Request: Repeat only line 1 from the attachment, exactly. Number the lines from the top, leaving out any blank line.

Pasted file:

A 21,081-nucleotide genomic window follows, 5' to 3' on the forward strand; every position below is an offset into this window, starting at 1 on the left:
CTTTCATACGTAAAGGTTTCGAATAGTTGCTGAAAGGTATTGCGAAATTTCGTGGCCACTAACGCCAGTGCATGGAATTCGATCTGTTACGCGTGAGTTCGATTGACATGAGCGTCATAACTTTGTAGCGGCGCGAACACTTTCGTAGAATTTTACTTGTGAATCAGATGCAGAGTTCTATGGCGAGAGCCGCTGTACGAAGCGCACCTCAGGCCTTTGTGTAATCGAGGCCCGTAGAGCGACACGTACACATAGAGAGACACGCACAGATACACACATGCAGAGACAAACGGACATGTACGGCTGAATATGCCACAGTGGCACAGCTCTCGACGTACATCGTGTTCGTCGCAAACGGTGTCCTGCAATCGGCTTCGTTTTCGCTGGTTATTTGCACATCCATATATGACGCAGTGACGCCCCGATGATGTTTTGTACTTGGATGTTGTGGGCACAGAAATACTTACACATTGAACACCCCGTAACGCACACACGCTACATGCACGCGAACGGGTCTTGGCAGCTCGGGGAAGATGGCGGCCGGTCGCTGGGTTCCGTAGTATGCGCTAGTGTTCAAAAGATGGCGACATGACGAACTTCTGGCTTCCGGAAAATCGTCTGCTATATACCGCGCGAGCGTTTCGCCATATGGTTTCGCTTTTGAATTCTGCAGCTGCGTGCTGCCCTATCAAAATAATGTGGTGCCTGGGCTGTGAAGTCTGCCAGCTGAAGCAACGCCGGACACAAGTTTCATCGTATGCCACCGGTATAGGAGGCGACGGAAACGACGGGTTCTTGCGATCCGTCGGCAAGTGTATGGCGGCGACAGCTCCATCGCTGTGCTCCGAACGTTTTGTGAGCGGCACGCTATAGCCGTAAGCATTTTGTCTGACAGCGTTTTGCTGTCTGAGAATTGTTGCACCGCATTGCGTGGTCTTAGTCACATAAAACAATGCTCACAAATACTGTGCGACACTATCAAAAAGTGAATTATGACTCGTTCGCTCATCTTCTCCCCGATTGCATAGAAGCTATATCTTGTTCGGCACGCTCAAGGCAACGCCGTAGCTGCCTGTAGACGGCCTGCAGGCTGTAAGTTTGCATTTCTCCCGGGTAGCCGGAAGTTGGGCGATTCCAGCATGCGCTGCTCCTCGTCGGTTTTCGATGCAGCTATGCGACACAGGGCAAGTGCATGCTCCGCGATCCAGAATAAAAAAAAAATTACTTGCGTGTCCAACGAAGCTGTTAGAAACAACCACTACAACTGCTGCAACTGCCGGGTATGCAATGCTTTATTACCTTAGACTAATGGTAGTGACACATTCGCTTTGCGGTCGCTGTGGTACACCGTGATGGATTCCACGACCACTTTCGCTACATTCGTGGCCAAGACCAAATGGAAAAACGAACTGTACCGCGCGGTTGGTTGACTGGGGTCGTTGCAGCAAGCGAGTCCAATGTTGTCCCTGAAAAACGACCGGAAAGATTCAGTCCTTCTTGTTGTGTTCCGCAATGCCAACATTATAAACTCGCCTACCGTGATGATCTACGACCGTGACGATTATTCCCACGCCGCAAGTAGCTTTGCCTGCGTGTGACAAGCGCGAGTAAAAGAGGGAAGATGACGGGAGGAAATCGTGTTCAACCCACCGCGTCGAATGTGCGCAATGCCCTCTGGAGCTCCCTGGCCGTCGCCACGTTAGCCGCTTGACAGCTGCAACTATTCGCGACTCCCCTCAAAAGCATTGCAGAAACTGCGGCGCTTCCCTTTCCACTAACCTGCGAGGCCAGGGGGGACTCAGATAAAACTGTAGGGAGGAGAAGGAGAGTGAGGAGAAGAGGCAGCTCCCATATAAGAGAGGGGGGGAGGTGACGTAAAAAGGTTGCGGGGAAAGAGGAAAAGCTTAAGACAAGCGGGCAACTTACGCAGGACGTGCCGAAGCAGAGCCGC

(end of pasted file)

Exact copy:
A 21,081-nucleotide genomic window follows, 5' to 3' on the forward strand; every position below is an offset into this window, starting at 1 on the left: